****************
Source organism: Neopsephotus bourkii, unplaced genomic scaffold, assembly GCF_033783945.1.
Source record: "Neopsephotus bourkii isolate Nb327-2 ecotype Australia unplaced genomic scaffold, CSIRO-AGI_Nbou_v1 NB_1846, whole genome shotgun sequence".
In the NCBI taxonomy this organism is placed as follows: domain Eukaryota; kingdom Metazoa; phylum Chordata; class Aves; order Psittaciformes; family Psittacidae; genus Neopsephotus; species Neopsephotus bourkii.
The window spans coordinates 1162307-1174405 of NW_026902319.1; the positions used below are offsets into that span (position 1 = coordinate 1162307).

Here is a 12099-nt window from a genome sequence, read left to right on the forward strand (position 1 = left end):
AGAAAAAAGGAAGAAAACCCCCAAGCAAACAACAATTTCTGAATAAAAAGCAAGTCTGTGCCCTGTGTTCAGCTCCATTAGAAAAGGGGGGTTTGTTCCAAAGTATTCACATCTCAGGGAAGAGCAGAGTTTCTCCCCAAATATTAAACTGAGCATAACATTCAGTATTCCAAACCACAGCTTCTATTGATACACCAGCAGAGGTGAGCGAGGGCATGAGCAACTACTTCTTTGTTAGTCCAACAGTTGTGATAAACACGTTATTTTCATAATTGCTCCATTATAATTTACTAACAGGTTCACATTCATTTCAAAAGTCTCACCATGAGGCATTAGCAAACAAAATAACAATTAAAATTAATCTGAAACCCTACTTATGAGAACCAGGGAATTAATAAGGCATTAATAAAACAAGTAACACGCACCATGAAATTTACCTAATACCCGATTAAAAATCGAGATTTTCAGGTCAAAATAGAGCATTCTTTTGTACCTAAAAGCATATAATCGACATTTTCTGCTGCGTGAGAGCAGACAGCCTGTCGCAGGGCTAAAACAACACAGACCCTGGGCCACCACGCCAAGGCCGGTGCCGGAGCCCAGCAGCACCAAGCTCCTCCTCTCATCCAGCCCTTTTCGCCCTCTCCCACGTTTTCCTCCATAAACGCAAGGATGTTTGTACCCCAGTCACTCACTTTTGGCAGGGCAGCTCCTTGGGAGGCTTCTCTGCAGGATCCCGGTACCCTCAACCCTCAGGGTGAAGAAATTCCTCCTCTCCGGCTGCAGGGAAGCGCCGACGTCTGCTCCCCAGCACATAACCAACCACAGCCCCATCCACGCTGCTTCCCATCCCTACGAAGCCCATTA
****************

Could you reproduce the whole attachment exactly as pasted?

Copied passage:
Source organism: Neopsephotus bourkii, unplaced genomic scaffold, assembly GCF_033783945.1.
Source record: "Neopsephotus bourkii isolate Nb327-2 ecotype Australia unplaced genomic scaffold, CSIRO-AGI_Nbou_v1 NB_1846, whole genome shotgun sequence".
In the NCBI taxonomy this organism is placed as follows: domain Eukaryota; kingdom Metazoa; phylum Chordata; class Aves; order Psittaciformes; family Psittacidae; genus Neopsephotus; species Neopsephotus bourkii.
The window spans coordinates 1162307-1174405 of NW_026902319.1; the positions used below are offsets into that span (position 1 = coordinate 1162307).

Here is a 12099-nt window from a genome sequence, read left to right on the forward strand (position 1 = left end):
AGAAAAAAGGAAGAAAACCCCCAAGCAAACAACAATTTCTGAATAAAAAGCAAGTCTGTGCCCTGTGTTCAGCTCCATTAGAAAAGGGGGGTTTGTTCCAAAGTATTCACATCTCAGGGAAGAGCAGAGTTTCTCCCCAAATATTAAACTGAGCATAACATTCAGTATTCCAAACCACAGCTTCTATTGATACACCAGCAGAGGTGAGCGAGGGCATGAGCAACTACTTCTTTGTTAGTCCAACAGTTGTGATAAACACGTTATTTTCATAATTGCTCCATTATAATTTACTAACAGGTTCACATTCATTTCAAAAGTCTCACCATGAGGCATTAGCAAACAAAATAACAATTAAAATTAATCTGAAACCCTACTTATGAGAACCAGGGAATTAATAAGGCATTAATAAAACAAGTAACACGCACCATGAAATTTACCTAATACCCGATTAAAAATCGAGATTTTCAGGTCAAAATAGAGCATTCTTTTGTACCTAAAAGCATATAATCGACATTTTCTGCTGCGTGAGAGCAGACAGCCTGTCGCAGGGCTAAAACAACACAGACCCTGGGCCACCACGCCAAGGCCGGTGCCGGAGCCCAGCAGCACCAAGCTCCTCCTCTCATCCAGCCCTTTTCGCCCTCTCCCACGTTTTCCTCCATAAACGCAAGGATGTTTGTACCCCAGTCACTCACTTTTGGCAGGGCAGCTCCTTGGGAGGCTTCTCTGCAGGATCCCGGTACCCTCAACCCTCAGGGTGAAGAAATTCCTCCTCTCCGGCTGCAGGGAAGCGCCGACGTCTGCTCCCCAGCACATAACCAACCACAGCCCCATCCACGCTGCTTCCCATCCCTACGAAGCCCATTA